New automated water meters are now in place for more than 96% of San Francisco’s 178,000 water accounts. The new technology transmits hourly water consumption data to our billing system by wireless network, and we are the first major water utility in California to fully deploy it. This reliable and frequent water usage information allows you to monitor use and detect leaks faster than possible with the existing manually-read meters. Our representatives are already assisting callers with the automated meter data, and a new web portal to provide customers with secure access to their billing and meter reading will be online Spring 2014 .
Automated Water Meter FAQ’s
1. How do Automated Water Meters work?
We have deployed the Aclara Fixed Network AMI STAR® System, using a wireless fixed network system that has three components:
- Meter Transmission Unit (MTU): This radio unit is factory connected to each automated water meter and collects your meter reading each hour. Every six hours, it sends its information to a Data Collection Unit.
- Data Collection Unit (DCU). A total of 81 Data Collectors are located throughout the city on our facilities and City-owned poles and rooftops to transmit the meter readings to the SF Water, Power and Sewer’s AWMP database.
- AWMP Database: The SFPUC billing system will use this information to calculate the amount of water used and create bills. Spring 2014, the data collected daily in the AWMP database will also be made available on our My Account website.
2. How are the readings transmitted through the system?
The meter readings are encrypted and sent through the automated network using a private radio frequency (RF) channel from the meter box to the data collectors, and using a cellular data network from the data collectors to the AWMP database. The signals used to transmit data from Automated Water Meters are much weaker than those from many everyday devices, such as cell phone and baby monitors. In addition to being very low power, Automated Water Meters transmit radio signals only once every 6 hours, with each transmission lasting less than one-tenth of a second.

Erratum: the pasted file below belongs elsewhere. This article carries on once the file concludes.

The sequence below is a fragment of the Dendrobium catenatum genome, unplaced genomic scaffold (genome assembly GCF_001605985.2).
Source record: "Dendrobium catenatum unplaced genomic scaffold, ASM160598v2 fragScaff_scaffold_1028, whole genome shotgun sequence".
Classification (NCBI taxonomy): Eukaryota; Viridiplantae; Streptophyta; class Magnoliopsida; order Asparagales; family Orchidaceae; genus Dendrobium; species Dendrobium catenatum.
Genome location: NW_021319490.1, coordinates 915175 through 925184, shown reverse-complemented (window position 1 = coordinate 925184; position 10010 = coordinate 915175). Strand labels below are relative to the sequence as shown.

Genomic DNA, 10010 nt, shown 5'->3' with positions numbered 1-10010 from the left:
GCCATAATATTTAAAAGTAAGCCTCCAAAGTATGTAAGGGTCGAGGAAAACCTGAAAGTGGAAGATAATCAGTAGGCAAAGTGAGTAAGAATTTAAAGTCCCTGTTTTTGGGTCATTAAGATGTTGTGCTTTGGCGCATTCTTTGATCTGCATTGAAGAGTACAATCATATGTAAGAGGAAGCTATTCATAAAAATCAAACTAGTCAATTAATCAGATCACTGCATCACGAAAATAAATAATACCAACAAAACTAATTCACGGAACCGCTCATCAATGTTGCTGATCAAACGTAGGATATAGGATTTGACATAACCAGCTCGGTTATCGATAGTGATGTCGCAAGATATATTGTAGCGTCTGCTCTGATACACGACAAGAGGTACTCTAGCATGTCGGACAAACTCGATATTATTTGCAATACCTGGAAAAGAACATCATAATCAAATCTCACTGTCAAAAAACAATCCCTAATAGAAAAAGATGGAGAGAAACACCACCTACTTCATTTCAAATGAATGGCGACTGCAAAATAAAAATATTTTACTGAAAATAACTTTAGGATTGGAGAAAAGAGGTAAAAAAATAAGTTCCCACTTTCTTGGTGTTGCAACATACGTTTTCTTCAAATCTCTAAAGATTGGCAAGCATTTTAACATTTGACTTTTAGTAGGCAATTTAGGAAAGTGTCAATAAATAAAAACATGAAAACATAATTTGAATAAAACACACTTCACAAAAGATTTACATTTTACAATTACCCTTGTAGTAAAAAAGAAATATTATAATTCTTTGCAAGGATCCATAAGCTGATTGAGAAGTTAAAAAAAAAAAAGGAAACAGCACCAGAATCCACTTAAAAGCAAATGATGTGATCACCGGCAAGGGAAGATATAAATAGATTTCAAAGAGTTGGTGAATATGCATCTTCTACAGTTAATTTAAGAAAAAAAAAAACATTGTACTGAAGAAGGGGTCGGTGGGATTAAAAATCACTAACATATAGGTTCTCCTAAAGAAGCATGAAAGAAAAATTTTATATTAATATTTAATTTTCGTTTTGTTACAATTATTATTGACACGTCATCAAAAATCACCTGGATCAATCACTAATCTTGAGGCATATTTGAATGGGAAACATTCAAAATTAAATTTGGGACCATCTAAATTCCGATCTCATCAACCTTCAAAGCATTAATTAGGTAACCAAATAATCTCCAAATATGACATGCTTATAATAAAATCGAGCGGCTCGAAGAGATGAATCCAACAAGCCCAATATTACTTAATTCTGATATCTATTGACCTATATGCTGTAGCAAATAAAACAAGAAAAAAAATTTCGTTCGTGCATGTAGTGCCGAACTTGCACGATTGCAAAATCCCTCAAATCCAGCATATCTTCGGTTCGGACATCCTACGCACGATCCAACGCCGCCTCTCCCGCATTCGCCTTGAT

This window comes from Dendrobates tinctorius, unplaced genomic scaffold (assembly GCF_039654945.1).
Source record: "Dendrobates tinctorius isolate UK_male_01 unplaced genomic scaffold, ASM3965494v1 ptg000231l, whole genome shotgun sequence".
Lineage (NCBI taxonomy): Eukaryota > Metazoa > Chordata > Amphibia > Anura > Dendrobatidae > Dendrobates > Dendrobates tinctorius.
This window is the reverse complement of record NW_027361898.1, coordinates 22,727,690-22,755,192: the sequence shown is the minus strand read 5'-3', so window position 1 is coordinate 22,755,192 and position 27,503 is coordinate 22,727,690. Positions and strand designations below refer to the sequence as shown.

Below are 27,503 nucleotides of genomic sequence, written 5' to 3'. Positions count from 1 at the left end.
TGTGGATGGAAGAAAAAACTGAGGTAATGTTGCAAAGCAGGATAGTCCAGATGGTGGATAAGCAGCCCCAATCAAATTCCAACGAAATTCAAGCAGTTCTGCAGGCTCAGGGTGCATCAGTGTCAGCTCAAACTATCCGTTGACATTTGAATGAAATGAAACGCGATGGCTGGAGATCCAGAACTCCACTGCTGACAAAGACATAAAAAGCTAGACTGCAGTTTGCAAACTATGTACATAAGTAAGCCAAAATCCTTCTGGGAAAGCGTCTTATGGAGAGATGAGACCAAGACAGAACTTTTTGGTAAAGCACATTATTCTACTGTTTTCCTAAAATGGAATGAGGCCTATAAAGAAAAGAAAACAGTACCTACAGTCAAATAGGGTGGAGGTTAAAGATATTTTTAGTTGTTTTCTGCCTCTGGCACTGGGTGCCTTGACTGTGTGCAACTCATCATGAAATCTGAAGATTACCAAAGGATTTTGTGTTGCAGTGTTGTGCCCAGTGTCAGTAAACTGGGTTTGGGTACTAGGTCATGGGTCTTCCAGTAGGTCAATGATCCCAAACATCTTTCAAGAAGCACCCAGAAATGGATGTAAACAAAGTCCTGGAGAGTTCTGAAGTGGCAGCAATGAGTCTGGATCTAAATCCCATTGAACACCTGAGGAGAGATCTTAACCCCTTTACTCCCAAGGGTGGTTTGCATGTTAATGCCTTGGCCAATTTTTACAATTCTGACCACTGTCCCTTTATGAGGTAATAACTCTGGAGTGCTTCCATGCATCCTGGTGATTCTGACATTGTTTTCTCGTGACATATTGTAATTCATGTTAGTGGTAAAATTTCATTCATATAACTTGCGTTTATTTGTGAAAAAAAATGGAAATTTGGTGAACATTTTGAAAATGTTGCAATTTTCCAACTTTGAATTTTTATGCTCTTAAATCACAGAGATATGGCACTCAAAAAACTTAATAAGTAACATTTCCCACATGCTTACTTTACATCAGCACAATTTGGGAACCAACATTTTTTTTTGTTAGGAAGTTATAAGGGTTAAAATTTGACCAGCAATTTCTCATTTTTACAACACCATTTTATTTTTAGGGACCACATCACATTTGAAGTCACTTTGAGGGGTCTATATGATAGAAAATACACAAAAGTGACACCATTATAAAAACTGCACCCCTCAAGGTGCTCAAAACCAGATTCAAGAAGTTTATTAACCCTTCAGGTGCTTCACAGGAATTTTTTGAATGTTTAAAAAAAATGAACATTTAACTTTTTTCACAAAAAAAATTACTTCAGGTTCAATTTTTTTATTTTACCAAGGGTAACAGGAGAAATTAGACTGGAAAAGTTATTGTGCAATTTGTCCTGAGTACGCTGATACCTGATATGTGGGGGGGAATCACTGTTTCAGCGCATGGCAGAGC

We have partnered with the Department of Public Health (DPH) to complete an evaluation of RF transmission levels associated with the Automated Water Meter System. This evaluation confirmed that the signals used in Automated Water Meter technology are well below government limits with respect to human exposure to RF energy. The full report can be downloaded at the bottom of this page.
3. What are the benefits of the Automated Water Meter system?
The Automated Water Meter system will directly benefit us and our customers. The system reduces our operating costs for meter reading and billing, and improves customer service through:
- Frequent transmission of more precise water consumption data allowing for quicker and more precise identification of high usage and suspected leaks
- Call resolution improvement–customer service representatives will have access to more frequent and accurate water consumption data
- Improved meter reading ability, virtual elimination of any bill estimations
In addition to being reliable and accurate, your new meter will be more precise. The automated water meters measure water consumption on a daily basis and at 100 times the precision level of manual readings.
4. What information will be transmitted, and is my account information secure?
The automated water meter system transmits only the water meter readings, the meter identification number, and diagnostic information to verify that the automated meter equipment is operating correctly. Personal customer information is not transmitted as it is not a part of the meter information or reads. For additional security, the data is encrypted and transmitted over a privately licensed RF channel.
5. Will I see my bill go up?
Whenever a new meter is installed, either an automated water meter or a manual read water meter, there is a chance that your bill may increase. Prior to the automated meter reading system upgrades, most of the water meters in San Francisco were more than 20 years old, and at the end of their functional life. As meters age, their accuracy begins to decline. The new meter will accurately reflect your consumption. The SFPUC has also moved to monthly billing using the AWMP reading system which will help customers monitor usage more closely along with the new My Account portal launching Spring 2014.
6. Will I be able to see my water usage online?
A customer web interface is being developed so that with Internet access you will be able to monitor your daily water usage data online. A Customer Service Representative will be able to discuss the data with you. We anticipate that the launch of this interface will take place Spring 2014.